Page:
9. Martin said

    Thanks, Michael, for giving a nice perspective with respect to Max Essex and Peter Duesberg. The ELISA test like the Western Blot are not just “highly flawed”. They are invalid. Why would a shelved toxic drug like AZT be chosen as the drug of choice for treating supposedly infected AIDS victims? What’s really Orwellian is the trade names of the AZT drugs like Acyclovir, Ritonavir, Indinavir, Combivir, Efavirenz (Sustiva) — all have the word “vir” for virus in them. When in fact they aren’t anti(retro)viral drugs at all. They really kill just about anything. Now Gallo knew that he couldn’t even find HIV — he said it was very difficult — I believe he was exaggerating — he never could find it. So what were Max Essex and Robert Gallo really trying to do? He knew how toxic these drugs were. Hitler would have succeeded if Gallo, Baltimore, Fauci, and Essex were in his employ because we would still be trying to end the Jewish Plague assuming there were any Jews left.

  10. Vito said

    Just found this.

  11. CathyVM said

    Thank you, Michael, for putting that in perspective. And thank you for your magnanimity in dealing with “that awful, foul-mouthed lout” on that other unworthy blog.
    Like Obama (okay, MacDonald, feel free to retch) you transcend the baser feelings to which so many of us succumb. More power to you. And I really mean that with all sincerity.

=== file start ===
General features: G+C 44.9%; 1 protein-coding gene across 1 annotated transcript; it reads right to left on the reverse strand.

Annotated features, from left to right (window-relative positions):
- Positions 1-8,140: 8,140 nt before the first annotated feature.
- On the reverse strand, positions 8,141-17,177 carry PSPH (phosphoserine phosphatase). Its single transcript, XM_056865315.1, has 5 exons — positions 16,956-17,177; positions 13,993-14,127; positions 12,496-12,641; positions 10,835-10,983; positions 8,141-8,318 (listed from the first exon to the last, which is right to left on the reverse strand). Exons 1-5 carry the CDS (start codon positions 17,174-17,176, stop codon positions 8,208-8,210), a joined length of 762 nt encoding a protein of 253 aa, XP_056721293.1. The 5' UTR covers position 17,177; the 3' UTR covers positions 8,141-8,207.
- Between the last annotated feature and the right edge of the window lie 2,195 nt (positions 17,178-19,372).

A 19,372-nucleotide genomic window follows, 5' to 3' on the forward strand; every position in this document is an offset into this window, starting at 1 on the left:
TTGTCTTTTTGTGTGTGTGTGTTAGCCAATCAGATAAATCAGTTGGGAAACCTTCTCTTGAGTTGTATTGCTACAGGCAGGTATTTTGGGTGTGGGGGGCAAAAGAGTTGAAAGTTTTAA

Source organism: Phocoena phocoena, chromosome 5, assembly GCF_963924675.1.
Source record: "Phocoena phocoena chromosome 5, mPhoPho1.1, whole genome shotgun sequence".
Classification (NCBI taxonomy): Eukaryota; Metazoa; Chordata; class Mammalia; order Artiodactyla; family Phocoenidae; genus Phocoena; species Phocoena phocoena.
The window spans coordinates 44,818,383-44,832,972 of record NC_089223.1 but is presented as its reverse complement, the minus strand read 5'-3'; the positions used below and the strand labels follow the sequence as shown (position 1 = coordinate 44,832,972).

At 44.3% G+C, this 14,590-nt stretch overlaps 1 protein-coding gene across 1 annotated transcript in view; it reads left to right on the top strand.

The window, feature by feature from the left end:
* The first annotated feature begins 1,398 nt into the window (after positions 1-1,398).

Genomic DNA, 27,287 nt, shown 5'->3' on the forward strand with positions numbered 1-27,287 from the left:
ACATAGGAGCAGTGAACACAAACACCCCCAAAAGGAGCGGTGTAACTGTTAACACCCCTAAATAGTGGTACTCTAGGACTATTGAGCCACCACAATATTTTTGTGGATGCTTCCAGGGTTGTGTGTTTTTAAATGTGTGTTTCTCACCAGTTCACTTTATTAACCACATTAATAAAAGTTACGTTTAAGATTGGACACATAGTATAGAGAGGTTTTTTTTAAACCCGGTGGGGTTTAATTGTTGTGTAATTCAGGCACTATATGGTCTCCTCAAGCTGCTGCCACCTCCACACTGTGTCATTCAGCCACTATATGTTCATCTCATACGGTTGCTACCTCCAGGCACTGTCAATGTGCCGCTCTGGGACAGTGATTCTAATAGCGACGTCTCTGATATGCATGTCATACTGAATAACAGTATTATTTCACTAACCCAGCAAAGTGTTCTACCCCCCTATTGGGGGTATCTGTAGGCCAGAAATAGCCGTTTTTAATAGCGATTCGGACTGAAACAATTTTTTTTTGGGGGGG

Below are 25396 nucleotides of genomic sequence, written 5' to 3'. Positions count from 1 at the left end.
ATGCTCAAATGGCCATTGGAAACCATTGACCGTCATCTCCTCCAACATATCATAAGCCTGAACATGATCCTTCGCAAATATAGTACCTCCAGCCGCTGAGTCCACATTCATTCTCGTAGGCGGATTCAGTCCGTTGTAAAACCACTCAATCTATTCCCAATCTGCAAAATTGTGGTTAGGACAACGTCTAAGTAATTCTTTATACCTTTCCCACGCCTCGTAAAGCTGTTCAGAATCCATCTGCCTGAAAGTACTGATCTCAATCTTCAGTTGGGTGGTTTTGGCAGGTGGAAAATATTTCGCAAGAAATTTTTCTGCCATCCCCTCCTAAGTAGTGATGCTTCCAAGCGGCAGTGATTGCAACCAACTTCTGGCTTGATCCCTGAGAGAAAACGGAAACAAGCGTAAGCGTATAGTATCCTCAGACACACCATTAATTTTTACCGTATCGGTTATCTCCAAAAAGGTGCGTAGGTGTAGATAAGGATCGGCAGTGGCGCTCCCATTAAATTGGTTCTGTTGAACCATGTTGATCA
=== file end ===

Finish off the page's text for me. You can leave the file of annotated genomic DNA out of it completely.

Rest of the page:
12. Hugo said, “I have tried to discuss the question of HIV and AIDS with my colleagues but they will not hear about it.”

    I find this is true all over the place. One would think that a “long term non progressor” (22 years) that never took anti-HIV meds except for a couple of months and found no benefit would be open to new information. I’ve been conversing with him for some time now, but to no avail. It was just yesterday I received this opening line in an e-mail from him;

    “Interesting that I was just listening to Robert Gallo on NPR speaking about the current state of affairs on World Aids Day and there is nothing about the alternative viewpoint. I will wait for my next copy of The Nation which always exposes all sides of every issue.”

    I replied: “Don’t hold your breath.”